Biomass and biological activity. Measurements of biological activity and the relationship of soil productivity to biological activity is a theme that has run through soil science for the past 100 years. But the use of biological activity in concepts of soil quality has been a relatively minor theme in soil science thinking in the last 50 years. Soil productivity has been related more to additions of nutrients and management of water. Soil biology was more prominent in the previous half century, after the discoveries of soil bacterial functions and nitrogen fixation by symbiotic and free living bacteria. Biological processes were not understood until the latter part of the 1800s, well after physical and chemical properties of soils were investigated in the mid years of the century.

In the last 15 years there has been increased interest in measuring biological parameters to characterize soil functions. Measurements of biomass and specific components of biomass, biological activity measured by respiration, enzymatic activity, and diversity of organisms are all becoming much more important (Doran et al.). These biological parameters are being related to soil management--to determine the effects, for example, of different tillage practices on soil biota.

Functions of soil in ecosystems. Another approach is to identify the functions of soil in an ecosystem (Doran and Parkin). Much as water quality is now seen as meeting ecosystem functions in a watershed, soil quality can be seen in terms of optimum functioning of soil in an ecosystem. What are the roles of soil in ecosystem processes, and what characteristics of soil make it particularly suited to carry out these roles? These soil functions can form the basis for evaluating soil quality. The concept then is not suitability for different uses, but whether the functions are optimum within the constraints of the specific ecoregion. While these functions have been studied individually, their use in specifying soil quality is recent.

Some of these functions include the following: (a) recycling of organic materials in soils to release nutrients for further synthesis into new organic materials; (b) partitioning of rainfall at the soil surface into runoff and infiltration; (c) maintaining habitat diversity of pore sizes, surfaces, and water and gas relative pressures; (d) maintaining habitat stability, including a stable structure, resistance to wind and water erosion, and buffering of habitat against rapid changes of temperature, moisture, and concentration of potentially toxic materials; (e) storage and gradual release of nutrients and water; and (f) the partitioning of energy at the surface, which is important in global circulation processes.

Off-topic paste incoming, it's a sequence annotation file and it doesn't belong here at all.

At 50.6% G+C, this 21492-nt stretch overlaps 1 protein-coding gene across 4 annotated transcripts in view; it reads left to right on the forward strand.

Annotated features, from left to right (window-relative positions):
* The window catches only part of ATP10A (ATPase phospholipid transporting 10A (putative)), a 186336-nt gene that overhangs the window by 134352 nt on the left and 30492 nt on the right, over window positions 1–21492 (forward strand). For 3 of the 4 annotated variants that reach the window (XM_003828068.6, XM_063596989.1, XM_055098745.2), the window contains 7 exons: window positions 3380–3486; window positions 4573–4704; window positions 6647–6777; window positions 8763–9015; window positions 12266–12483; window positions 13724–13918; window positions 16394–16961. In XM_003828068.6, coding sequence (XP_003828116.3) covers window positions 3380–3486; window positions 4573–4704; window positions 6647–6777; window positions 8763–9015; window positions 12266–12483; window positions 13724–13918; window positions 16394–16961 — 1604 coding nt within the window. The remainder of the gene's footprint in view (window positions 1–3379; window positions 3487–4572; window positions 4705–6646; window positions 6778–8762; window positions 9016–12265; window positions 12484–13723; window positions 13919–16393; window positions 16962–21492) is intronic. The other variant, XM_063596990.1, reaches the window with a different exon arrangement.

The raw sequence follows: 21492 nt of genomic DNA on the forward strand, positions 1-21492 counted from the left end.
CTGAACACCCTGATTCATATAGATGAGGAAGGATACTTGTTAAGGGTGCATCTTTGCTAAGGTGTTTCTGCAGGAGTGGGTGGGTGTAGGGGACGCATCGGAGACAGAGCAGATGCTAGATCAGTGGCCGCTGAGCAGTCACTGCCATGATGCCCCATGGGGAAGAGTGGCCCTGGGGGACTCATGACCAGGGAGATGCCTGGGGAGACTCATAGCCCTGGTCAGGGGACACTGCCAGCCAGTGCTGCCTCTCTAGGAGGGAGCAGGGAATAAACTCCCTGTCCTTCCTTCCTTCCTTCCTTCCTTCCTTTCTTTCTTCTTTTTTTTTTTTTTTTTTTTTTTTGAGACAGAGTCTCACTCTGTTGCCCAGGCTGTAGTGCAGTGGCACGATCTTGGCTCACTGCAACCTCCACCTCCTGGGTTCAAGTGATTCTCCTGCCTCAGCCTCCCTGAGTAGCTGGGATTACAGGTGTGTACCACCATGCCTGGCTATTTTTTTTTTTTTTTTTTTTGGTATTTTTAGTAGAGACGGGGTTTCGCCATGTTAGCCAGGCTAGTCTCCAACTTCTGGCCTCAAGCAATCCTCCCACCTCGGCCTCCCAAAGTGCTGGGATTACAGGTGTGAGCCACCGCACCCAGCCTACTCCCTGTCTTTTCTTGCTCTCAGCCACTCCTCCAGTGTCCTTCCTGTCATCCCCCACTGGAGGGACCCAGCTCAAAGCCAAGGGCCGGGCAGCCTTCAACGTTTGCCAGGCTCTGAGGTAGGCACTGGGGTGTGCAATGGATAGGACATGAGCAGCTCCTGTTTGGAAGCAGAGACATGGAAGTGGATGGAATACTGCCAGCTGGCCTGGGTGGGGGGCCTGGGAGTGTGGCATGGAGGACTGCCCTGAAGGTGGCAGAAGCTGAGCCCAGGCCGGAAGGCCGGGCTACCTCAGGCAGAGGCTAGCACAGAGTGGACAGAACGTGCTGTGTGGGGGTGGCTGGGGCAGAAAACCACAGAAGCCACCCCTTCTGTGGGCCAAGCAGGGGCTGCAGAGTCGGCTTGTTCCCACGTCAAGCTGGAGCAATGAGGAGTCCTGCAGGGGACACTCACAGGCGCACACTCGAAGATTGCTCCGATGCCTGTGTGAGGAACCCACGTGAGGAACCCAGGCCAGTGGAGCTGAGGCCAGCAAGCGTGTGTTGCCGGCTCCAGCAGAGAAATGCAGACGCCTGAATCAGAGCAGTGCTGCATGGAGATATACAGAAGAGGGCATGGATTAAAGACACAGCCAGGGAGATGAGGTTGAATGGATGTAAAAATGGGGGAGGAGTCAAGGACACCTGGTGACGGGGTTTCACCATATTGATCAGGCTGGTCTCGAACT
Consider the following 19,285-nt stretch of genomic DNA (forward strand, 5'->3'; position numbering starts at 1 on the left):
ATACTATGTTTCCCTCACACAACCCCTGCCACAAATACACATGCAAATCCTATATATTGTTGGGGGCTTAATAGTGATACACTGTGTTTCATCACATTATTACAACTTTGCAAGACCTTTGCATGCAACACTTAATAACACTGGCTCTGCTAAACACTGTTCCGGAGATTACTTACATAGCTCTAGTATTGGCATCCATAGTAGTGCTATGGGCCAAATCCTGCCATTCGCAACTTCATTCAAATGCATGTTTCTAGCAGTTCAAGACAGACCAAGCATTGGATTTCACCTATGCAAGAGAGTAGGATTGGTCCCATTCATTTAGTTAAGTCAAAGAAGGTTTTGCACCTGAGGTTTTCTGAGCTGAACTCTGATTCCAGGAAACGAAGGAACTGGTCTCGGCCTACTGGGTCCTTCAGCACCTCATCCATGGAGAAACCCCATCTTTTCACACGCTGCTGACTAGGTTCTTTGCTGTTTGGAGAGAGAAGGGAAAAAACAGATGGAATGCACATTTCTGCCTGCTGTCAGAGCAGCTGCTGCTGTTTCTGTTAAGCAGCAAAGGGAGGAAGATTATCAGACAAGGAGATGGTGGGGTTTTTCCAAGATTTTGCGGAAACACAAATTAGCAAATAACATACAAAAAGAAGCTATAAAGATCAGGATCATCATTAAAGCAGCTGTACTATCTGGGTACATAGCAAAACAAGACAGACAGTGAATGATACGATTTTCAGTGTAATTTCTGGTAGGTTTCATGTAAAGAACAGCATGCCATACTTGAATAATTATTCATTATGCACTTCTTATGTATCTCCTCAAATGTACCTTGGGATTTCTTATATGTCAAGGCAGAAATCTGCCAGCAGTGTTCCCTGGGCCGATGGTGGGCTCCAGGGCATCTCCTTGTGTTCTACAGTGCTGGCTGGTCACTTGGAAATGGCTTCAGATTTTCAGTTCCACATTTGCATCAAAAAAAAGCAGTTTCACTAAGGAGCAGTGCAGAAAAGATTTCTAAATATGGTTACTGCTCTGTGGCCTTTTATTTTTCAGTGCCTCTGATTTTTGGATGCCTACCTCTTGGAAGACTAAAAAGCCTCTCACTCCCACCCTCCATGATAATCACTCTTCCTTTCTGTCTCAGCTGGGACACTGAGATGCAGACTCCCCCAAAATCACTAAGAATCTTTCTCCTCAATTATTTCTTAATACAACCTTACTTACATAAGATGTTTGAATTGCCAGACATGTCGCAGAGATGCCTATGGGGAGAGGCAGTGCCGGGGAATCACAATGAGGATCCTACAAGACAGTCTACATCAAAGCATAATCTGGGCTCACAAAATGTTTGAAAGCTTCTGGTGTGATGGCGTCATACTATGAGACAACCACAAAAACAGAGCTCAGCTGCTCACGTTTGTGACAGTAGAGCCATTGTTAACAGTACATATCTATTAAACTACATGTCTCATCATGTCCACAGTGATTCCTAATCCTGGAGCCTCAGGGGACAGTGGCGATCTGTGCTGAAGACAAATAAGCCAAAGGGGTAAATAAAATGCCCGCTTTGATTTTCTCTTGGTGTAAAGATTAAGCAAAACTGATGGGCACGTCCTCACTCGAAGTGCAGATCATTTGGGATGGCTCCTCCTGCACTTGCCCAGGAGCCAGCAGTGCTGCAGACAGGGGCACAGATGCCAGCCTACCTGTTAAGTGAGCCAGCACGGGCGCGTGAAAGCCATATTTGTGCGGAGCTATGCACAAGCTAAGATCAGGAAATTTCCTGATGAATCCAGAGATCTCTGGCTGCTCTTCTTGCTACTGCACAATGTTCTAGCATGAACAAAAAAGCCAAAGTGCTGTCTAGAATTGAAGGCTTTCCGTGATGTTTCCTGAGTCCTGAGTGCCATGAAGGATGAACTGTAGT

Cycling of carbon and nutrients is probably the best known soil function in ecosystems. Carbon and nitrogen cycles have been measured and modelled. Nutrient cycling has been studied more in non cultivated soils (e.g., forests or rangeland). The levels of cycling activity that can be expected in specific ecoregions are known.

The partitioning of water at the soil surface is an equally important function in ecosystems. This partitioning determines both quantity and quality of surface and groundwater. Water running over the surface can carry sediment and other pollutants, and quickly reaches drainages. Water that infiltrates into the soil and moves through the soil is generally purified, decreases in temperature, and slowly reaches the surface through base flow.

The diversity of soil at different scales from micrometer to kilometer allows the different soil processes to work. Both oxic and anoxic conditions can occur in the soil in relative proximity. Water partitioning varies with the nature of the surface.

Buffering is one of the important characteristics of soil, a characteristic that sets it apart from other habitats. Part of the quality of soil habitat is the fact that changes in temperature or concentration of either toxic or beneficial chemicals are slow. Cumulative effects are particularly worrisome in soils because the high buffering capacity can mask undesirable effects until a threshold is reached beyond which changes may be irreversible. Stability of soil structure is increasingly being recognized as a basic soil concern because it controls many of the ecosystem functions. Deterioration of soil structure is a major factor in soil degradation, although crop production improvements in fertilizer and water management and in plant breeding have masked this deterioration.